Articles

How Violence Has Become Shielded by Virtual Distance

by Ben Valentine on October 4, 2012

Screen capture from BlueServo’s website of illegal border crossings (Image courtesy BlueServo)

BERKELEY, California — I’m currently reading The Art of Cruelty: A Reckoning, a book in which the author, Maggie Nelson, who is a professor at CalArts in their MFA writing program, expounds on violent imagery in our culture, from high art to violent TV shows and everywhere in between. The book so far is a fascinating exploration of the ubiquitous violent imagery we encounter every day and its possible effect.

I hope to explore the book further in writing once I finish. However, I found a particularly striking moment early on in the book when Nelson highlights a weird concurrence. It’s an intersection of the connective possibilities of the web and the strange surveillance of popular reality TV shows. BlueServo, to take Nelson’s quote, describes itself as a “Virtual Community Watch, an innovative real-time surveillance program designed to empower the public to proactively participate in fighting border crime.” It’s shocking both because of its own media machinations and because of its connection to art — artist Wafaa Bilal has created a project similar to the BlueServo program. It’s just that BlueServo is real.

On BlueServo, webcams are streaming live webcams stationed at potential border-crossing hotspots on the line between Texas and Mexico. Anyone in the world can go to BlueServo and guard the border virtually, 365 days a year and 24 hours a day. If a viewer was to spot suspicious activity they can report it to the local authorities, all without leaving the comfort of their keyboard.

In my mind, BlueServo connected immediately to the work of NYU professor Wafaa Bilal. Bilal is an Iraqi-born performance artist whose work often deals with issues of surveillance, borders, and political conflict. I recommend looking closely at all of Bilal’s work, but in relation to BlueServo I want to discuss his especially intense 2007 performance, “Domestic Tension.”

Wafaa Bilal’s “Domestic Tension” video still (2007) (Image courtesy Wafaa Bilal)

“Domestic Tension” is somewhere between a physical performance and a live action video game, with an audience firmly present. During the month-long performance, Bilal’s audience could log into the project’s now-defunct website to either watch the artist live, chat with him online, or aim and shoot a real paintball gun stationed near him. The choice of where to shoot was up to the user. Similar to how the US is increasingly using drones to carry out deadly missions, Bilal’s performance is no video game: Through “Domestic Tension,” one could go online and shoot at a real Iraqi.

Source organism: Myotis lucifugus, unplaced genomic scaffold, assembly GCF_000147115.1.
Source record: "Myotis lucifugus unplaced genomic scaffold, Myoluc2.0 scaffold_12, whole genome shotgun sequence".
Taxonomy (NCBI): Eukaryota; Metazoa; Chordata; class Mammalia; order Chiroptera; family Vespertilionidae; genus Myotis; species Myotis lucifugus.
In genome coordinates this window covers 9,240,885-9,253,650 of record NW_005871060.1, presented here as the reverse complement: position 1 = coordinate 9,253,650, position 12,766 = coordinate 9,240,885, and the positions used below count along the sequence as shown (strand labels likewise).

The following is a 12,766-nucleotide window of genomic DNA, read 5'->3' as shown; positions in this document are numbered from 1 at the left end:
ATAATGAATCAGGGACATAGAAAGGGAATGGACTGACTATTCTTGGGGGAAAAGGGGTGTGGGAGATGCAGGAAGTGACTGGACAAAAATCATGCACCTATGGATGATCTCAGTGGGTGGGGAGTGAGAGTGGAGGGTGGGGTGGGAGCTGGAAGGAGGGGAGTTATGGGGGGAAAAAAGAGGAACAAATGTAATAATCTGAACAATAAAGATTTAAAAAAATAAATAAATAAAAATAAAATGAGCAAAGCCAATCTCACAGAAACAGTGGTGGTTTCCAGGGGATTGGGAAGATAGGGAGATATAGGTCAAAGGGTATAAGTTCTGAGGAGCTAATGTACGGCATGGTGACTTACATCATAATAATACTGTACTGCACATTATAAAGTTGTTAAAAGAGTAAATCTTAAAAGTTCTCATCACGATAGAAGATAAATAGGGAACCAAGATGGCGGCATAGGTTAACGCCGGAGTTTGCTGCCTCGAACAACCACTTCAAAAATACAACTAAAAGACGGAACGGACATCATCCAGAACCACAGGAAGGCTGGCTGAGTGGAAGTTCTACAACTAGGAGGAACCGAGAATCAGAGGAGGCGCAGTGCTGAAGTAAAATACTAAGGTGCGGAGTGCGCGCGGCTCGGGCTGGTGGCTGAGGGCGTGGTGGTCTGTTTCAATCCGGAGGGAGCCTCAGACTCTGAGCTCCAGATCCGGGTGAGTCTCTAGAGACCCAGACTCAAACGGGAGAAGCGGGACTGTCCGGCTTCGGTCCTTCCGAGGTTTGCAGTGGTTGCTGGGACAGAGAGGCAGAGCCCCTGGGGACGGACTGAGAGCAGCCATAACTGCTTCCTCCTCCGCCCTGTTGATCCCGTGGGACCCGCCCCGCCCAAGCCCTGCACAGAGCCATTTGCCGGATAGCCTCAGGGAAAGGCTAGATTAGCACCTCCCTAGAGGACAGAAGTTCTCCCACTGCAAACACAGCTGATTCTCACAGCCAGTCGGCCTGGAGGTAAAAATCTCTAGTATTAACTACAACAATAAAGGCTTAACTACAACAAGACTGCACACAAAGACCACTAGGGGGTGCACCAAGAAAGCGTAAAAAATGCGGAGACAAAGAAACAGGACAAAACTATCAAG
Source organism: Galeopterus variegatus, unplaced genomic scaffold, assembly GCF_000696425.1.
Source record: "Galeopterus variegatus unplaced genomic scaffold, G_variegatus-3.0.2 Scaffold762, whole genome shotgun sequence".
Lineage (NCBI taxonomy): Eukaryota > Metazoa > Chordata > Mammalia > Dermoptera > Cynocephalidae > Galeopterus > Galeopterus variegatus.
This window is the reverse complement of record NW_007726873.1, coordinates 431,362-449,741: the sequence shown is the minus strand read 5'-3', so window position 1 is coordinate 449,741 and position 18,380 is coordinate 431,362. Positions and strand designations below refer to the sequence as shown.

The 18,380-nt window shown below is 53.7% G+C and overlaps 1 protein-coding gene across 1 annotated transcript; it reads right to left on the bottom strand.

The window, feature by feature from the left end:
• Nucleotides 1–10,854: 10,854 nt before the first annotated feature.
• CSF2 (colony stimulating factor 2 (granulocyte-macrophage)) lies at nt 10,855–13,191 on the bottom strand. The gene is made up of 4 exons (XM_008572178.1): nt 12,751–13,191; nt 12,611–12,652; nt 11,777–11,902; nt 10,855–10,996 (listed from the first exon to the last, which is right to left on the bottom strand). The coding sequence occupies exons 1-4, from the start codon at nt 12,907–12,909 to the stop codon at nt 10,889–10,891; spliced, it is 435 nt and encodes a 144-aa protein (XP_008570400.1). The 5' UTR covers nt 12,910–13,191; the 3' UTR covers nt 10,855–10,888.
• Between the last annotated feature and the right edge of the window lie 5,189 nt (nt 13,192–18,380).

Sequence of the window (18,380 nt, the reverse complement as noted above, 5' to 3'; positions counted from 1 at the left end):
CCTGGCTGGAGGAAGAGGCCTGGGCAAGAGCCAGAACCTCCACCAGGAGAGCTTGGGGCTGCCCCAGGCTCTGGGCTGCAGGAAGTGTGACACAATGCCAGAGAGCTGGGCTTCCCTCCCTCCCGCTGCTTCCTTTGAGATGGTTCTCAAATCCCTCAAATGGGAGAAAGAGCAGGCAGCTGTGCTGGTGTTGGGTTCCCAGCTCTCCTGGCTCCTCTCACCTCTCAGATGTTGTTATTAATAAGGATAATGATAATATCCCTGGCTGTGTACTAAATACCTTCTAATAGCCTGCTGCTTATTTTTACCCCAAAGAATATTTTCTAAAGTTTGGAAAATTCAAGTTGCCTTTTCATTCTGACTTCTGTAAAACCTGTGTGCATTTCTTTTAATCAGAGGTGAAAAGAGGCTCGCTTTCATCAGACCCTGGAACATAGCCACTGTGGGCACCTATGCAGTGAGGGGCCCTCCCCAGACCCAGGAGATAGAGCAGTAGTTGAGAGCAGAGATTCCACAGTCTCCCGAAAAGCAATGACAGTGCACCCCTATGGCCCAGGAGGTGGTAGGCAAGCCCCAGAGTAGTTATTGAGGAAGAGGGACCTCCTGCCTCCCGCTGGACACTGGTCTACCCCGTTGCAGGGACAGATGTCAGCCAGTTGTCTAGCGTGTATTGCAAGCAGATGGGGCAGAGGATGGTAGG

The question becomes whether or not the distance between viewer and artist provided by the virtual space allowed a much more violent participation from the audience than the interaction would have been otherwise. I imagine that Bilal would have been shot less had he lived a month inside the gallery, but I don’t know. Art audiences can undeniably get violent; in her book Nelson recalls Marina Abramovic’s 1974 performance “Rhythm 0” (pictured below) which was stopped short because of the excessively violent audience, who were allowed to do anything they chose to Abramovic with the help of an array of objects. A gun was eventually pointed at the artist, but a viewer stopped the would-be shooter.

Photograph from Marina Abramovic’s performance, “Rhythm 0″ (1974) (Image courtesy www.youlookawesome.co.uk)

What is certain is that the number of people with access to Bilal’s performance increased. There were those who wanted to shoot Bilal and those too who came online to protect the artist from getting shot. This marks a real difference between “Domestic Tension” and BlueServo — Bilal created the possibility of a two-way interaction, of a community, where BlueServo has only one function: to spy on, identify, and arrest illegal aliens.

As the war on terror raged on long past our ability to really connect with the gruesome imagery coming out of the Middle East, the news around it became like a bad TV series that the majority of the audience wanted canceled. How many times have you seen the headliner “X number of people killed in roadside bomb in Afghanistan/Iraq” and decided to not read the article? I have lost count, and I lost someone very dear to me from a roadside bomb in Afghanistan. We are immersed in coverage, yet remain disconnected from the people — a condition that may be a necessity to remain sane amongst so much gore.

Nelson mentions BlueServo in context with other reality tv shows dedicated to showing real crimes or to capturing potential sexual predators, such as Perverted Justice. Many of us are fascinated by watching the worst in life unfold in real time, yet actively participating in it without leaving the screen seems like a scary direction for virtual reality and crowdsourcing to head. Drones, another example of a medium for digitally mediated violent interaction, are frightening because they demand little threat and little relationship between the attacker and attacked. It really is like playing a video game.

Soldier controlling drones (Image courtesy goma.blogspot.com)

Of “Domestic Tension” Bilal states that his objective was to “transform the normally passive experience of viewing art into an active participation.” He was successful at that, but to what end? The conversation turns awkwardly serious when placed next to BlueServo, or someone in the US dropping bombs with drones in Iraq (loosely depicted above). The conversation that possibly began with pioneer performance artists like Abramovic and Bilal has expanded outside of the gallery, and its implications have become drastically more serious.

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